Parliament and accountability: New lease of life for watchdog committees | Sunday Observer

Parliament and accountability: New lease of life for watchdog committees

19 August, 2018
President Maithripala Sirisena and Prime Minister Ranil Wickremesinghe presenting awards to institutions with a high level of performance based on COPA evaluation for financial year 2015
President Maithripala Sirisena and Prime Minister Ranil Wickremesinghe presenting awards to institutions with a high level of performance based on COPA evaluation for financial year 2015

Since December 2015, 16 sectoral oversight committees have been empowered to scrutinise draft laws and recommend changes to the country’s legal network, while watchdog committees COPE and COPA have strengthened parliament’s role as controller of the public purse

The Government made vital changes to the country’s legal framework based on a report by an oversight committee of Parliament when it increased the number of High Court Judges and set up a Permanent High Court at Bar to try serious financial crimes. This was an encouraging sign that law-making had become an all-hands process with the fast evolution of Sectoral Oversight Committees which were introduced in February 2016, Parliament Assistant Secretary General (ASG) Tikiri Jayathilake observed.

The Sectoral Oversight Committee on Legal Affairs (Anti-Corruption) and Media headed by Ajith Mannapperuma, who was recently appointed a Deputy Minister, came up with a report containing ‘Recommendations Pertaining to the Expeditious and Efficient Administration of Criminal Justice’ on September 20 last year.

The committee in its report made the shocking observation that “the entire criminal procedure in response to serious crimes seems to consume approximately 17 years”, an average 10.2 years to prosecute at the High Court and another seven years for the completion of the two appeals in the Court of Appeal and Supreme Court. The report was a damning indictment on the serious delays in administration of criminal justice in the country.

Subsequent to this report, the Government amended the Judicature Act accepting the Committee’s recommendations that, “The Parliament should establish a new Anti-Corruption High Court. It should hold day to day trials through three benches each comprising three judges of the High Court” and “the maximum number of High Court judges should be increased to110 from 75”.

The oversight function of Parliament is considered one of the cornerstones of democracy. Oversight powers of the legislature is aimed at holding the executive branch accountable for its actions and ensuring its policies are in line with laws and budgets enacted by Parliament. Since the executive presidential system came into effect in 1978, historically Parliament’s oversight role was diminished by an all powerful executive, who usually held large majorities in Parliament. The mixing of members of the executive branch with legislators also complicates the oversight process, with ministers often sitting in oversight committees, and in many cases such as the Committee on Public Enterprises (COPE) until 2015, a cabinet minister chairing the committee. Until August 2015, D.E.W. Gunesekera who was a minister in President Rajapaksa’s cabinet held the post of Chairman of COPE. Traditionally, and according to parliamentary best practice, oversight committees should be chaired by a member of the opposition, if the true aim of legislative oversight committees is to hold an incumbent Government to account.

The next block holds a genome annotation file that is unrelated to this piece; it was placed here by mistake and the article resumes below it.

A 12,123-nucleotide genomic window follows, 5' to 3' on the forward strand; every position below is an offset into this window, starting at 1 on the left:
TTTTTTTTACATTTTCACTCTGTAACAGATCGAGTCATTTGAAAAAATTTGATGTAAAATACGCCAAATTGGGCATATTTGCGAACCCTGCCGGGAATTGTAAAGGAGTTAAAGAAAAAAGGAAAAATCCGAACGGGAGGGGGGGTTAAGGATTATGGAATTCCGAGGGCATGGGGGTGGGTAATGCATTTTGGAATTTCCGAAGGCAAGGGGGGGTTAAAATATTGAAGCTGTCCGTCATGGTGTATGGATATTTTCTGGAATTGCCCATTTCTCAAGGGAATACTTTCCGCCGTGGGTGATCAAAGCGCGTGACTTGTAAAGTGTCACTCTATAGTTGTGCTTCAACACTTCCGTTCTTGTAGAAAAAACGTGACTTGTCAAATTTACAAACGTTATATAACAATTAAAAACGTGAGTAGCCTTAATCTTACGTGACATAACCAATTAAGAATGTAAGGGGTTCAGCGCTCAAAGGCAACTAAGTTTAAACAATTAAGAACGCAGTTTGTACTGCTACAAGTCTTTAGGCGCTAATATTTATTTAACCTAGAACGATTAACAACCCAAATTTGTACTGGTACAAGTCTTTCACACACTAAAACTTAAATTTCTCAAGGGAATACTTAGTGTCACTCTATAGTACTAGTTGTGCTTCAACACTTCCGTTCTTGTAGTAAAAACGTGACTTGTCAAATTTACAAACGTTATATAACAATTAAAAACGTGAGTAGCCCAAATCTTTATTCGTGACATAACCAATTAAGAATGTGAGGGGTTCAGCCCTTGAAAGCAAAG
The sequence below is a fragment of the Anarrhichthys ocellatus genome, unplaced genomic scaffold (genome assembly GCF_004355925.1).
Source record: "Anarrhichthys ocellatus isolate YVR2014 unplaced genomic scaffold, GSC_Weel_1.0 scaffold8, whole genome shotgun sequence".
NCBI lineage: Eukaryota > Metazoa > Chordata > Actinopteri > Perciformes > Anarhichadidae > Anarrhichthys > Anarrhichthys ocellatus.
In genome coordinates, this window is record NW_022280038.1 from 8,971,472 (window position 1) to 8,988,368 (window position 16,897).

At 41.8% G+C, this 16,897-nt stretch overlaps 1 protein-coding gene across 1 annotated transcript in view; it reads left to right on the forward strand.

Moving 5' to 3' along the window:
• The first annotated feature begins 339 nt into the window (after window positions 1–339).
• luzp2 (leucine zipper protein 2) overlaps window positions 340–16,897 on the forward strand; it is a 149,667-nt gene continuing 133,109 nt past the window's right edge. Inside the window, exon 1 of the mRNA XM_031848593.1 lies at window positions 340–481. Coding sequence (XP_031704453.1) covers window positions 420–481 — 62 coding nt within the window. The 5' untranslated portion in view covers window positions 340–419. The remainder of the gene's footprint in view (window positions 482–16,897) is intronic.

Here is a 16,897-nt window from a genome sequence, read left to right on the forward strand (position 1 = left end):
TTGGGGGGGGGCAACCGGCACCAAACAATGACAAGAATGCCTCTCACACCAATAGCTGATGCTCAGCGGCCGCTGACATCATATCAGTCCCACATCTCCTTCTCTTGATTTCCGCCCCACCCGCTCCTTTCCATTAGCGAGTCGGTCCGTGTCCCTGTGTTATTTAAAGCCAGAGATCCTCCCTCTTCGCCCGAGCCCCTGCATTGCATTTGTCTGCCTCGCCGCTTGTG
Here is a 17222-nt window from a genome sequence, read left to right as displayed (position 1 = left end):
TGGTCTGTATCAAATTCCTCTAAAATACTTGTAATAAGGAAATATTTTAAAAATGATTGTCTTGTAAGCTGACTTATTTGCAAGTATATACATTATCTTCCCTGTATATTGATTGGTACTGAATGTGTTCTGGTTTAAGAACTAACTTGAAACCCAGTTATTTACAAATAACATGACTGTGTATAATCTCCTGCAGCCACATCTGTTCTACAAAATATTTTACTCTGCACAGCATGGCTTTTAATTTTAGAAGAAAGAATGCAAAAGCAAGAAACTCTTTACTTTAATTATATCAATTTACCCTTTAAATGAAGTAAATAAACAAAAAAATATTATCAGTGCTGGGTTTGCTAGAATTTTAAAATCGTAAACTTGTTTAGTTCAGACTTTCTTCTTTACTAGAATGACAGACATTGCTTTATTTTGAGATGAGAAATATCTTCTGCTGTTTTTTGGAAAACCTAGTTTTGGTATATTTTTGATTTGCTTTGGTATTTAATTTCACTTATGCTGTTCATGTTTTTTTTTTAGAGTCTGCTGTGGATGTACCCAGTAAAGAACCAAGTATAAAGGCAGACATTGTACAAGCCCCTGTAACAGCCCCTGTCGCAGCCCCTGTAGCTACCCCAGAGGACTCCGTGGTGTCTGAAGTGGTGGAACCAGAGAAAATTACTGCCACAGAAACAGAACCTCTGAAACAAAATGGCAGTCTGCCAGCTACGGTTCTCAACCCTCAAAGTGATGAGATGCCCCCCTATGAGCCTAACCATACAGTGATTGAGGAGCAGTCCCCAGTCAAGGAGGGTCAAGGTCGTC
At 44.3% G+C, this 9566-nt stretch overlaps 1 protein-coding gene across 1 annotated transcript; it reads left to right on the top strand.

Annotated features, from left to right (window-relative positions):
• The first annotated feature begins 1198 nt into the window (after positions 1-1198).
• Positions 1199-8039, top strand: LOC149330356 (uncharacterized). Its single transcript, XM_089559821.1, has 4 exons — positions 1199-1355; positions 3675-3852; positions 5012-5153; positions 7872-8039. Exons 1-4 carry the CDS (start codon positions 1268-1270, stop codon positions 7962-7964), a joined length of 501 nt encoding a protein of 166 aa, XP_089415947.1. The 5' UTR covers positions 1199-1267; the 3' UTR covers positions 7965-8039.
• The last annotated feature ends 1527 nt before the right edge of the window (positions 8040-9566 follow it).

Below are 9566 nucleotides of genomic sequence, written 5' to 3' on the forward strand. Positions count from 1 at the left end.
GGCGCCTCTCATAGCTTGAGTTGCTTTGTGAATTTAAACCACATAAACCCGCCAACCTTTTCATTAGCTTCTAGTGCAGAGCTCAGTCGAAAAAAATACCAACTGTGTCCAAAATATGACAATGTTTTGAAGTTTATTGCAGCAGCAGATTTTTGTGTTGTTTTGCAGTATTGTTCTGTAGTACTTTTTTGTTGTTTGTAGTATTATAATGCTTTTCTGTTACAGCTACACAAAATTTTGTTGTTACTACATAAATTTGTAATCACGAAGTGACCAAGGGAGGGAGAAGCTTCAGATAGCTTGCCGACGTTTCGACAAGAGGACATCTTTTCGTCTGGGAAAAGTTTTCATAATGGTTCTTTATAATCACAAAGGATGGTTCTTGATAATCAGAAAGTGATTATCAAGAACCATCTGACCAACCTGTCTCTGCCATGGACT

On December 19, 2015, nearly a year after President Maithripala Sirisena assumed office, a resolution was passed in the House of Parliament to introduce what is known as a system of Sectoral Oversight Committees.

Out of the 16 Sectoral Oversight Committees, Jayathilake observed that the Committees on Legal Affairs (Anti-Corruption) and Media, Women and Gender, Education and Human Resources Development and Energy have stood out from the rest with their national level contributions.

“The oversight committees are headed by the backbenchers and they have more time than the Ministers to involve in the committee process. They can get the assistance of individuals with expert knowledge on a particular subject and study the draft policies and legislation in depth. If needed, they can also go on field visits to collect information and summon witnesses. The committees can even appoint sub-committees to look into any matter in detail. “There were instances where some committees even got the assistance of foreign experts,” said the ASG.

He pointed out that it is easy for the minister concerned to go ahead and make the proposed amendments based on the recommendations coming from oversight committees as there is collective agreement on them. “This is the true spirit of participatory legislative process,” he observed.

ASG Jayathilake noted that in just two and a half years, Sectoral Oversight Committees in Sri Lanka’s Parliament had exceeded expectations.

Participatory legislative process

Under the new system, annual reports, draft legislation, amendment bills, regulations are referred to the oversight committees. The ASG observed that it is only in Sri Lanka that regulations made by various ministries were being referred to the Oversight Committee prior to being approved in Parliament.

Going through the statistics uploaded in the Parliament website on the attendance of MPs for sectoral oversight committees however does not paint an impressive picture of MPs participation in the committees.

From January to July there had been 41 meetings of sectoral oversight committees and the attendance of none of them exceeded eight where each committee comprises 21 members. Thirteen out of 41 meetings had only 3 members in attendance, barely the number of MPs required for a quorum.